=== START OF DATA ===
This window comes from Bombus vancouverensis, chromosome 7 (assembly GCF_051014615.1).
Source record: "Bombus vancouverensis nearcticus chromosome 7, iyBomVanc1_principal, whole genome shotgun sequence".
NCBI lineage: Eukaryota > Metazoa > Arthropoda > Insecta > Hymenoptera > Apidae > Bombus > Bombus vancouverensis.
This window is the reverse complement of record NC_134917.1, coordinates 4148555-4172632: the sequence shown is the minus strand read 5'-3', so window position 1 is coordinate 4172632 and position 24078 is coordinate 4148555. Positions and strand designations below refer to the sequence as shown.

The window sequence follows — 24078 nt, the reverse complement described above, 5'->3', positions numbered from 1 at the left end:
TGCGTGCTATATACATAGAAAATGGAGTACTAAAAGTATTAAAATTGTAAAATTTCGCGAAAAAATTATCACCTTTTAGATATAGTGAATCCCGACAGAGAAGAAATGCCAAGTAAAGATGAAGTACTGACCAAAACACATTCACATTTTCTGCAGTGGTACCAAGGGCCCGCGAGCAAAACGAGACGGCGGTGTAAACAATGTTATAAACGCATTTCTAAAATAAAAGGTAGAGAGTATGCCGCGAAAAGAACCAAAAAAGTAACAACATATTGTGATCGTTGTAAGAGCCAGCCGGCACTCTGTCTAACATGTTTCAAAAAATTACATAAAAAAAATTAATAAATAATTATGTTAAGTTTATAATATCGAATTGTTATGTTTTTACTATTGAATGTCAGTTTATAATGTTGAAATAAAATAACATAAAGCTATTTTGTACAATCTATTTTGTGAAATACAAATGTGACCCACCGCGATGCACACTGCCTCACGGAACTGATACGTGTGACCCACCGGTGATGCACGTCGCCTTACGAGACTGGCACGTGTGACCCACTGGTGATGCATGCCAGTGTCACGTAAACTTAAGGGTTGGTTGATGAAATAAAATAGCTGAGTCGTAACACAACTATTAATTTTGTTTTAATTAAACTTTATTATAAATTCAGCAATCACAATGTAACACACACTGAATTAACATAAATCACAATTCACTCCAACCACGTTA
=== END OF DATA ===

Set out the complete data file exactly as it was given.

This window comes from Bombus vancouverensis, chromosome 7 (assembly GCF_051014615.1).
Source record: "Bombus vancouverensis nearcticus chromosome 7, iyBomVanc1_principal, whole genome shotgun sequence".
NCBI lineage: Eukaryota > Metazoa > Arthropoda > Insecta > Hymenoptera > Apidae > Bombus > Bombus vancouverensis.
This window is the reverse complement of record NC_134917.1, coordinates 4148555-4172632: the sequence shown is the minus strand read 5'-3', so window position 1 is coordinate 4172632 and position 24078 is coordinate 4148555. Positions and strand designations below refer to the sequence as shown.

The window sequence follows — 24078 nt, the reverse complement described above, 5'->3', positions numbered from 1 at the left end:
TGCGTGCTATATACATAGAAAATGGAGTACTAAAAGTATTAAAATTGTAAAATTTCGCGAAAAAATTATCACCTTTTAGATATAGTGAATCCCGACAGAGAAGAAATGCCAAGTAAAGATGAAGTACTGACCAAAACACATTCACATTTTCTGCAGTGGTACCAAGGGCCCGCGAGCAAAACGAGACGGCGGTGTAAACAATGTTATAAACGCATTTCTAAAATAAAAGGTAGAGAGTATGCCGCGAAAAGAACCAAAAAAGTAACAACATATTGTGATCGTTGTAAGAGCCAGCCGGCACTCTGTCTAACATGTTTCAAAAAATTACATAAAAAAAATTAATAAATAATTATGTTAAGTTTATAATATCGAATTGTTATGTTTTTACTATTGAATGTCAGTTTATAATGTTGAAATAAAATAACATAAAGCTATTTTGTACAATCTATTTTGTGAAATACAAATGTGACCCACCGCGATGCACACTGCCTCACGGAACTGATACGTGTGACCCACCGGTGATGCACGTCGCCTTACGAGACTGGCACGTGTGACCCACTGGTGATGCATGCCAGTGTCACGTAAACTTAAGGGTTGGTTGATGAAATAAAATAGCTGAGTCGTAACACAACTATTAATTTTGTTTTAATTAAACTTTATTATAAATTCAGCAATCACAATGTAACACACACTGAATTAACATAAATCACAATTCACTCCAACCACGTTA